Habitat loss highest near ethanol plants
Millions of acres of wildlife habitat have been lost to corn production across America's heartland in recent years and the damage is worst nearest ethanol production plants.
That's the finding of a new study published Tuesday in the journal Environmental Research Letters that found nearly 4.2 million acres of habitat, generally prairie grasslands, converted to crops within 100 miles of an ethanol plant between 2008 and 2012 alone.
Those are the years immediately after a federal mandate was enacted requiring ethanol to be blended with gasoline. Ethanol plants convert corn to alcohol often used as fuel.
Researchers from the University of Minnesota Duluth, University of Wisconsin and the National Wildlife Federation assessed satellite imagery and land classification data from the U.S. Department of Agriculture to determine conversion rates from non-farmland into farmland in the years following passage of the federal Renewable Fuel Standard.
The research — funded by the National Science Foundation — found that within the 100-mile radius, wildlife habitat loss increased closer to the ethanol plant. Habitat loss decreased significantly as the distance from ethanol plants increased.
The impact has been profound on populations of wildlife and birds, such as ducks and pheasants, but also pollinators such as butterflies and native, wild bees.
The study looked at the hotbed of ethanol plants across Minnesota, the Dakotas, Wisconsin, Iowa, Illinois, Nebraska, Michigan, Indiana, Oklahoma and Texas, among other states. It found the highest conversion rates not near long-standing ethanol plants in Minnesota and Iowa but in areas where corn was a relatively new crop — generally south and west of the traditional corn range — in the Dakotas, Kansas, Missouri and Nebraska.
"Our analysis shows an undeniable connection between corn ethanol production and habitat destruction," said study co-author Ben Larson, senior manager of forestry and bioenergy for the National Wildlife Federation. "This massive loss of wildlife habitat is happening under the radar of the public and many policy makers even though the impacts are enormous."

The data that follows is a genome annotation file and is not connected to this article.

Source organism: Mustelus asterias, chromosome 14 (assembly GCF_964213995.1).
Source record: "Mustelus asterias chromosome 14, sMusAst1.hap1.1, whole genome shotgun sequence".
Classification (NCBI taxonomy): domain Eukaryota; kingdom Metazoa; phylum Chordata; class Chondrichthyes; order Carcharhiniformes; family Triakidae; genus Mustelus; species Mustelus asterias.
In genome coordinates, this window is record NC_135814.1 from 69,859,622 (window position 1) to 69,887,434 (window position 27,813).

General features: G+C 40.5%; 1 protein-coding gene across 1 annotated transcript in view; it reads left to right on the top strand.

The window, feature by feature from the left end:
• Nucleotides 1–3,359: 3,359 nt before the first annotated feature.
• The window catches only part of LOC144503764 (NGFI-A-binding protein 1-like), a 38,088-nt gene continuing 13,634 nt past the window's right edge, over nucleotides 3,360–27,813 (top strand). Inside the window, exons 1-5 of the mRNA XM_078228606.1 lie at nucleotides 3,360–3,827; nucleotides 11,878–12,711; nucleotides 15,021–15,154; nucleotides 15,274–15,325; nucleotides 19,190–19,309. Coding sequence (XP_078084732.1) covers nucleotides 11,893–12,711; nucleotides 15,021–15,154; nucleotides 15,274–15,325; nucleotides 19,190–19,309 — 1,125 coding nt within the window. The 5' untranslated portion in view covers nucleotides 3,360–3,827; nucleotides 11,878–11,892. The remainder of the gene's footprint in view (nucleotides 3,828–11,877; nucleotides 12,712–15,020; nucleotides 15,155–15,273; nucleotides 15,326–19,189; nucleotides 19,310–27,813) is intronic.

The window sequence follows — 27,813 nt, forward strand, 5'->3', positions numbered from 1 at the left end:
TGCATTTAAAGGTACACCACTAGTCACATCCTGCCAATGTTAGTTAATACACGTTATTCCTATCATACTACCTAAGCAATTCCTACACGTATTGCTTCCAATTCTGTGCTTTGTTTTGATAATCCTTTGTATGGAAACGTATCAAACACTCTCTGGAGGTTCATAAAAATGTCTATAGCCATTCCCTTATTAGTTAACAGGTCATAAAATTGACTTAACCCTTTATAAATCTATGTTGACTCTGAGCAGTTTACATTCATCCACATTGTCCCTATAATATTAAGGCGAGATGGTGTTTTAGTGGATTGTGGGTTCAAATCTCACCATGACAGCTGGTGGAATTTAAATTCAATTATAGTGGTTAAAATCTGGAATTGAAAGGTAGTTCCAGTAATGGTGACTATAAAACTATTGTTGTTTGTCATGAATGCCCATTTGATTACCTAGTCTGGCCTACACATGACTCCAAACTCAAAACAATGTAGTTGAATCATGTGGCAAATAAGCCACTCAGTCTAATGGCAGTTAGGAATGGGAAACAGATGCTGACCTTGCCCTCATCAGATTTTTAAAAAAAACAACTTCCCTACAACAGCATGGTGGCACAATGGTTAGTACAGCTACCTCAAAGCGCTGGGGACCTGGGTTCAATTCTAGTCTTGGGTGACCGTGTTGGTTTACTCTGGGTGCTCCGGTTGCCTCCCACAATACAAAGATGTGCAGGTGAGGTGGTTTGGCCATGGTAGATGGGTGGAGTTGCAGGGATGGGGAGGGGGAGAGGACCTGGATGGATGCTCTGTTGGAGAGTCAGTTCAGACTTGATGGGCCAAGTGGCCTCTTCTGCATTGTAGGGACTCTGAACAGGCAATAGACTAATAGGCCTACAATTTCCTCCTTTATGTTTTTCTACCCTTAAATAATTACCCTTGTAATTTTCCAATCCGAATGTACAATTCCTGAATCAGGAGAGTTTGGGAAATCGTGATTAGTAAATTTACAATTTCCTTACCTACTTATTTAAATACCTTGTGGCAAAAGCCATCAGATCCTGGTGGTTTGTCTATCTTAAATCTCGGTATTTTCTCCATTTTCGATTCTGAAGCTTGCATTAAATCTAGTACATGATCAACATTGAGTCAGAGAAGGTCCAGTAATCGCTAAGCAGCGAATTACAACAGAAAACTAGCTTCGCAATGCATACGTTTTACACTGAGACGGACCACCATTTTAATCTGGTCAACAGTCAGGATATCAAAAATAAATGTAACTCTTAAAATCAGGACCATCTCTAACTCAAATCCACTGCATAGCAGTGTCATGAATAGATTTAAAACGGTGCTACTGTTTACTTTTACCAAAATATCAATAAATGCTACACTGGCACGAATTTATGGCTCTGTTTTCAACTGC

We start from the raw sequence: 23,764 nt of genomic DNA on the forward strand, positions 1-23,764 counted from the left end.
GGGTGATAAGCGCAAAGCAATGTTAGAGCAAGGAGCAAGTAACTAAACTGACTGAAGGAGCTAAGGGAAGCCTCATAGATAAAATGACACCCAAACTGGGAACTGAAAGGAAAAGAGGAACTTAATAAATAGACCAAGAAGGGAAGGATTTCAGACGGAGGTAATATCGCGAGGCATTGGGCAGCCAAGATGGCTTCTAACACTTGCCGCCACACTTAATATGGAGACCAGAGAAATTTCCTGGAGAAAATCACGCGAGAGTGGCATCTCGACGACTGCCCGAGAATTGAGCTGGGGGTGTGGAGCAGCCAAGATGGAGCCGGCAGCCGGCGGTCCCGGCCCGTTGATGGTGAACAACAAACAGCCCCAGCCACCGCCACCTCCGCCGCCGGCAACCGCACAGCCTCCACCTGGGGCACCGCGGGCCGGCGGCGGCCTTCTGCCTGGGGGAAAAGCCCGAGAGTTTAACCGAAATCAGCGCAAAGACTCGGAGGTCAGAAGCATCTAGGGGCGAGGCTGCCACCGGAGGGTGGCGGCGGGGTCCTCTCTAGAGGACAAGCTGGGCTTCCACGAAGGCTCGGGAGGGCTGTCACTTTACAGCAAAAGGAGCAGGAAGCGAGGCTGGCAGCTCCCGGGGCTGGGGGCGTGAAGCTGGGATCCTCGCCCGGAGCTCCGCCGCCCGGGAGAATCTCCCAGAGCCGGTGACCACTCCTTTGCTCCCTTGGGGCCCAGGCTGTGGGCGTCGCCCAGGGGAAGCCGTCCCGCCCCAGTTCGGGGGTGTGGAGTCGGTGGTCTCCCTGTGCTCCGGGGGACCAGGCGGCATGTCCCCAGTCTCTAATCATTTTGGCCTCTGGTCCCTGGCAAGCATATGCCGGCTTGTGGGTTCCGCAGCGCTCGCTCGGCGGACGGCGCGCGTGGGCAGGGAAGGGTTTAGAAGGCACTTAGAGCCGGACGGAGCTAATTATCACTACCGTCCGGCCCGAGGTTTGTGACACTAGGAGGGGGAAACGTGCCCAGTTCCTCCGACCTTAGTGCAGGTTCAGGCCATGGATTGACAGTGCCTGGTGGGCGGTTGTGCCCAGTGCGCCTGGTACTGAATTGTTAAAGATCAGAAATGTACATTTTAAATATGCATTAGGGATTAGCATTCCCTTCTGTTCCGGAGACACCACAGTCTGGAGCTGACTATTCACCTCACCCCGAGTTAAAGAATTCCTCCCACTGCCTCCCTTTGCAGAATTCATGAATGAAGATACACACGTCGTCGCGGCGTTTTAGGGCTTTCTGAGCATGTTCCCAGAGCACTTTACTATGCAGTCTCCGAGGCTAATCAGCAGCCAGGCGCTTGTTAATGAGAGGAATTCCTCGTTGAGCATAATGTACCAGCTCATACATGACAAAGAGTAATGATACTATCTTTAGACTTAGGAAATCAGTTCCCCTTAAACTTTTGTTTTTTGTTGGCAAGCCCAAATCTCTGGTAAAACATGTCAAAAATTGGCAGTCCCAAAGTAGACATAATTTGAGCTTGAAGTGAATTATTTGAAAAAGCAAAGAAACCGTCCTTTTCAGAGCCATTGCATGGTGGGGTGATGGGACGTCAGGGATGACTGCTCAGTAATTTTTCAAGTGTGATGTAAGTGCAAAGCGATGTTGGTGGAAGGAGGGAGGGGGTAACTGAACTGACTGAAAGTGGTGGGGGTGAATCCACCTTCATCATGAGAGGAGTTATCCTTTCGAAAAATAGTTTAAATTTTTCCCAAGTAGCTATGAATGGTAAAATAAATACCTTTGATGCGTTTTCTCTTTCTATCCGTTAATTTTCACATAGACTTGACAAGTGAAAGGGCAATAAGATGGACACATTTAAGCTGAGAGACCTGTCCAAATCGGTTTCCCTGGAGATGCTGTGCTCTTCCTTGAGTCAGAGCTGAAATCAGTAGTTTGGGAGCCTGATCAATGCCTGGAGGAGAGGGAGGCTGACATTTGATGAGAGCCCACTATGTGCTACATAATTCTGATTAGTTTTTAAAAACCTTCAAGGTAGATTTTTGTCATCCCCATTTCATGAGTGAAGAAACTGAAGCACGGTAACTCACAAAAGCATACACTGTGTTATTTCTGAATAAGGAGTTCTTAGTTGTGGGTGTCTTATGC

Larson suggests that the federal government rethink the ethanol mandate, a move that's praised by some fiscal conservatives and environmental groups in Washington but that has been fiercely fought by farm-state lawmakers whose corn-growing farmers enjoy the increased demand for their crop that ethanol brings.
The study's lead author, ecologist Christopher Wright at UMD's Natural Resources Research Institute, said the conversion of grassland to corn has even broader impacts than simply wildlife habitat, including global climate change. Undisturbed grasslands absorb carbon dioxide while intensive corn farming releases carbon into the atmosphere.
"If there's a net shift in grass pastures or native prairies to corn, there will likely be associated landscape impacts, like increased water runoff and reduced land connectivity for wildlife," Wright said. "It also impacts the atmosphere, potentially turning lands that are carbon sinks into carbon sources."
The study builds on a previously published analysis by researchers at the University of Wisconsin that found 7 million acres nationwide were converted to crop production from 2008 to 2012 and that corn was the most common crop planted after conversion. Many of those acres were taken out of the federal Conservation Reserve Program and related programs aimed at preventing soil erosion, improving water quality and preserving wildlife habitat.
The study found nearly 2.7 million acres of arable non-cropland converted to cropland within a 50 mile radius of ethanol plants. From 50 to 100 miles out, an additional 1.5 million acres of cropland expansion was found. Outside 100-mile radius, conversion rates dropped substantially.
"This research demonstrates the Renewable Fuels Standard's devastating impacts on wildlife habitat," said Collin O'Mara, president and CEO of the National Wildlife Federation. "We look forward to working with Congress and the EPA to adopt reforms that will help recover impacted duck, pheasant, songbird and monarch populations and restore our nation's treasured grasslands."